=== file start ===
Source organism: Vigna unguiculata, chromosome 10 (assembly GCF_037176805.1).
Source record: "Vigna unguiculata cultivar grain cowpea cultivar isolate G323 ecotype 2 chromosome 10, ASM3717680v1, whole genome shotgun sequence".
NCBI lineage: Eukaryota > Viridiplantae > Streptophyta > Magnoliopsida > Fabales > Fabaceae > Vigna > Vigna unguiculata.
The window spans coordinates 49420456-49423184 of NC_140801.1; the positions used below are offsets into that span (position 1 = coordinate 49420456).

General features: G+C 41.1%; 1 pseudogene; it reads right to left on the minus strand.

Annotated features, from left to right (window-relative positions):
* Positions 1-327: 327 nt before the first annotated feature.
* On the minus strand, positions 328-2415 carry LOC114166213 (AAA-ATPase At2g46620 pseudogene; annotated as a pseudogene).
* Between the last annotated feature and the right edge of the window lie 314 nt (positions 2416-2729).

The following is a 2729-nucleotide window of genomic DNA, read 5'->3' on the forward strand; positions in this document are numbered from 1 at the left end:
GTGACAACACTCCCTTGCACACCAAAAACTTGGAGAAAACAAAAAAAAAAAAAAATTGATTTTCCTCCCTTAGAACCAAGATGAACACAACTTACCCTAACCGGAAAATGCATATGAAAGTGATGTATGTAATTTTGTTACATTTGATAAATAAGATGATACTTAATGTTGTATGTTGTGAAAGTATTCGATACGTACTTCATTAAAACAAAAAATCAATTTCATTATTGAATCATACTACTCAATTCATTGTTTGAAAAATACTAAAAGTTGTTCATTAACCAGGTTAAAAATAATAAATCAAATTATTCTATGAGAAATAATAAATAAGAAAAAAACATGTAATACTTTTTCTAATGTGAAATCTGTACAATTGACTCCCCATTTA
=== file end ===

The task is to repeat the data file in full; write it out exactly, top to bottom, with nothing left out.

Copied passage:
Source organism: Vigna unguiculata, chromosome 10 (assembly GCF_037176805.1).
Source record: "Vigna unguiculata cultivar grain cowpea cultivar isolate G323 ecotype 2 chromosome 10, ASM3717680v1, whole genome shotgun sequence".
NCBI lineage: Eukaryota > Viridiplantae > Streptophyta > Magnoliopsida > Fabales > Fabaceae > Vigna > Vigna unguiculata.
The window spans coordinates 49420456-49423184 of NC_140801.1; the positions used below are offsets into that span (position 1 = coordinate 49420456).

General features: G+C 41.1%; 1 pseudogene; it reads right to left on the minus strand.

Annotated features, from left to right (window-relative positions):
* Positions 1-327: 327 nt before the first annotated feature.
* On the minus strand, positions 328-2415 carry LOC114166213 (AAA-ATPase At2g46620 pseudogene; annotated as a pseudogene).
* Between the last annotated feature and the right edge of the window lie 314 nt (positions 2416-2729).

The following is a 2729-nucleotide window of genomic DNA, read 5'->3' on the forward strand; positions in this document are numbered from 1 at the left end:
GTGACAACACTCCCTTGCACACCAAAAACTTGGAGAAAACAAAAAAAAAAAAAAATTGATTTTCCTCCCTTAGAACCAAGATGAACACAACTTACCCTAACCGGAAAATGCATATGAAAGTGATGTATGTAATTTTGTTACATTTGATAAATAAGATGATACTTAATGTTGTATGTTGTGAAAGTATTCGATACGTACTTCATTAAAACAAAAAATCAATTTCATTATTGAATCATACTACTCAATTCATTGTTTGAAAAATACTAAAAGTTGTTCATTAACCAGGTTAAAAATAATAAATCAAATTATTCTATGAGAAATAATAAATAAGAAAAAAACATGTAATACTTTTTCTAATGTGAAATCTGTACAATTGACTCCCCATTTA